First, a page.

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Government urged to save life as Zambezi river overflow

Government urged to save life as Zambezi river overflow

Marthina Mutanga

 

AS the water level in the Zambezi River continues to rise some farmers in areas affected by floods in the plain have started relocating their cattle to higher ground.

 

The chairperson of the regional farmers union for the Zambezi Region, Alfred Chilinda has urged the government to assist with the evacuation to save lives.

 

Chilinda said he can confirm that the rising water level in the Zambezi River has flooded crop fields, grazing areas, and some homesteads east of Katima Mulilo.

 

Government urged save life Zambezi river overflow water rise farmers affected floods

 

He said villages like Lisikili, Kalimbeza, Isize, Malindi, Luhonono, Namiyundu, Nankuntwe, and many more are seriously affected by the floods.

 

A strict warning was given to the river authorities, fishing companies, safari lodges, and all those involved in water-borne social activities to watch out for possible stronger and higher flows are anticipated within a few days to come.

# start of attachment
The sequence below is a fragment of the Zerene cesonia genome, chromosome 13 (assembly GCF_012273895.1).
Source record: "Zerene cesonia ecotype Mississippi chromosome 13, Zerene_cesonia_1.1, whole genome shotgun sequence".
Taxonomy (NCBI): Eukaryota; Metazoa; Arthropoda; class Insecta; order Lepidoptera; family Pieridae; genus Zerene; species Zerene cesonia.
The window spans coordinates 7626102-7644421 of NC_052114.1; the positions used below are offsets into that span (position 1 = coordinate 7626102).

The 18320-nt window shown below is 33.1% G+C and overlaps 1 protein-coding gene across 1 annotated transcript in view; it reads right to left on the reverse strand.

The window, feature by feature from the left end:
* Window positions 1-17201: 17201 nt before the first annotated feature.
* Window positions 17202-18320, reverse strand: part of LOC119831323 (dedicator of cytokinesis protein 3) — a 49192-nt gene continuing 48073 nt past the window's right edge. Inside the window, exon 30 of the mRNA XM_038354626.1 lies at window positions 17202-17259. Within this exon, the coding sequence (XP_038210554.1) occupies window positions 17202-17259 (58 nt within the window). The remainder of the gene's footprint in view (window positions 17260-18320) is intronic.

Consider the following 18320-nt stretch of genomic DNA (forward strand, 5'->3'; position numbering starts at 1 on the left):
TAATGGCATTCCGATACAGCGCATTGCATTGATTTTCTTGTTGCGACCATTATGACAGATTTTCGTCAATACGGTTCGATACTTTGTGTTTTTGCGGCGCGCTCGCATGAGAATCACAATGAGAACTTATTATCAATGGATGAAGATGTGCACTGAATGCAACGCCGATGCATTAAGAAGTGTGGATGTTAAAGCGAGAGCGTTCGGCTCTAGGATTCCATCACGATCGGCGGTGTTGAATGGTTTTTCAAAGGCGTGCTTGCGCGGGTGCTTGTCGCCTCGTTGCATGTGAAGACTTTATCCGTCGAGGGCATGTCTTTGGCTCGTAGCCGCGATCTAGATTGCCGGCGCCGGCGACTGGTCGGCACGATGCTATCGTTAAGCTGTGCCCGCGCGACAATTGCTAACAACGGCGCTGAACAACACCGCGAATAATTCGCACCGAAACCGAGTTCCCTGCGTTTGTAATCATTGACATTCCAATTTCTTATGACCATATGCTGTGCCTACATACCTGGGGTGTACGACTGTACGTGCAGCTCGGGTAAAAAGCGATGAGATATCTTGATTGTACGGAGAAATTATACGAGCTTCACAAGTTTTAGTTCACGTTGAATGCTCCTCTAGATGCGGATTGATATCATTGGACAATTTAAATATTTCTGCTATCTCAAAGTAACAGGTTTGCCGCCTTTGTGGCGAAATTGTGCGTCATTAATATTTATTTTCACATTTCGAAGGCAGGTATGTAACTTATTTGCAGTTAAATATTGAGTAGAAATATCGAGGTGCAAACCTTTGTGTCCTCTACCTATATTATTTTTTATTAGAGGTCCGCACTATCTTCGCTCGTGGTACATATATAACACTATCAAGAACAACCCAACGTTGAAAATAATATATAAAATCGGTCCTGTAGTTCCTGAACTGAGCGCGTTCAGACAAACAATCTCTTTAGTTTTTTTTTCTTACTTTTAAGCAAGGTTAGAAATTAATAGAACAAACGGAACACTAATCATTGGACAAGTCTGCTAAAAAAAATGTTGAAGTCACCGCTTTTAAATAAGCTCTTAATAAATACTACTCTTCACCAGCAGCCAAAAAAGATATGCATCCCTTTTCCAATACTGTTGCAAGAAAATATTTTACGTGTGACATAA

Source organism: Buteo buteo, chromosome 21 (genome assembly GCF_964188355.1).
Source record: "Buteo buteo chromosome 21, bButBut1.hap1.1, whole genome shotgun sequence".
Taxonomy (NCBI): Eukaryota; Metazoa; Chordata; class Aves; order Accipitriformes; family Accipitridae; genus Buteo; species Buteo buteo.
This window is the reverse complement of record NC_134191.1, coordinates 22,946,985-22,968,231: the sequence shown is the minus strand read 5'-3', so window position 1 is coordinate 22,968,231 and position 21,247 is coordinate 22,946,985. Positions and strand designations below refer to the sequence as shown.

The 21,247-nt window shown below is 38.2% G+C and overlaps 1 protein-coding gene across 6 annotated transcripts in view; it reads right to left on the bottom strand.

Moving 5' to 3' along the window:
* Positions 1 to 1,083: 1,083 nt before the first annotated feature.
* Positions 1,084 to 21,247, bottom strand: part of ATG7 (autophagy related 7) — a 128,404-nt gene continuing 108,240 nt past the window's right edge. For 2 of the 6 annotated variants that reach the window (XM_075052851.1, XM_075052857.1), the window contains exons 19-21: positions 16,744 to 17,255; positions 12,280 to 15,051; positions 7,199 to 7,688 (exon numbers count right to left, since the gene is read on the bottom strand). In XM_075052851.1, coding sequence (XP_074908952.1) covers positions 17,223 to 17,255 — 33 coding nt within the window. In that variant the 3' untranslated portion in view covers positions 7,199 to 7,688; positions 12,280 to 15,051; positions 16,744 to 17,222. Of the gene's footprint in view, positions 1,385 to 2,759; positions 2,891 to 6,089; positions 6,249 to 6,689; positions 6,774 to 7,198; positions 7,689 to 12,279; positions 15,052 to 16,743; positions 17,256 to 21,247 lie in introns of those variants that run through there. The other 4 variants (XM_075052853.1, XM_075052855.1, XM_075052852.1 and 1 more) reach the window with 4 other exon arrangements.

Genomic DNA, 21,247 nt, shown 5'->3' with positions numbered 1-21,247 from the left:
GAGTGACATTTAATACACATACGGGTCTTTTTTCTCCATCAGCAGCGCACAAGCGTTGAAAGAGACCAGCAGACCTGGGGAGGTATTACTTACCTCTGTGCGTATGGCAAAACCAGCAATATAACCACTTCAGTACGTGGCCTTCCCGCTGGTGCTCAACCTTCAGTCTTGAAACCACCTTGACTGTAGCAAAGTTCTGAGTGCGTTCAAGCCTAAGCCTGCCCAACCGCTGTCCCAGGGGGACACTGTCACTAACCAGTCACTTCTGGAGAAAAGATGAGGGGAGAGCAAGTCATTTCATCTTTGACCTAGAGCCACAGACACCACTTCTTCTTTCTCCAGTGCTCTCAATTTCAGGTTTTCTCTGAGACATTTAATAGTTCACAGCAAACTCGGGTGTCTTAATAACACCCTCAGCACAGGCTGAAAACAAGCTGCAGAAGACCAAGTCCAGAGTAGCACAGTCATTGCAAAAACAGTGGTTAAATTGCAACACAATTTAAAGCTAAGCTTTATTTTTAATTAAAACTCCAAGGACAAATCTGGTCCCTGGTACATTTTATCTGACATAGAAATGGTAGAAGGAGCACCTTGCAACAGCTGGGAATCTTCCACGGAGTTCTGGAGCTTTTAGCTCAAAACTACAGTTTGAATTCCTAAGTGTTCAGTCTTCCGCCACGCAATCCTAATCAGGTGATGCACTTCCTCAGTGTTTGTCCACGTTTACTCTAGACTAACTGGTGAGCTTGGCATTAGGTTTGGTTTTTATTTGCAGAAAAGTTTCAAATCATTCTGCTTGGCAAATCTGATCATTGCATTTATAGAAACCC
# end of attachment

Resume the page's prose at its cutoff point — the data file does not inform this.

Flow on the lower Orange River remains high due to good rainfall received in the upper catchment area resulted in spillage and releases from upstream dams.

 

The measuring station at Blouputs recorded a flow rate of 1 492 m3/s at a height of 2.89 m yesterday morning.

 

Contingency planning for flood mitigation and recovery must be updated, upgraded, and activated for all flood-prone regions in anticipation of the forecasted heavy rainfall during this rainy season.

 

The Zambezi River is the longest and largest river in the Southern Africa sub-region. Its basin is shared by Angola, Botswana, Malawi, Mozambique, Namibia, Tanzania, Zambia, and Zimbabwe. There are two large reservoirs in the Basin, the Kariba and Cahora Bassa dams.

 

Water releases from these reservoirs can exacerbate flooding in downstream countries, especially when heavy rainfalls or tropical cyclone events coincide with above-normal inflows to the reservoirs. Almost every year, Zambezi River floods claim lives and cause grave economic losses, thus severely impeding overall socio-economic development in the Basin.

 

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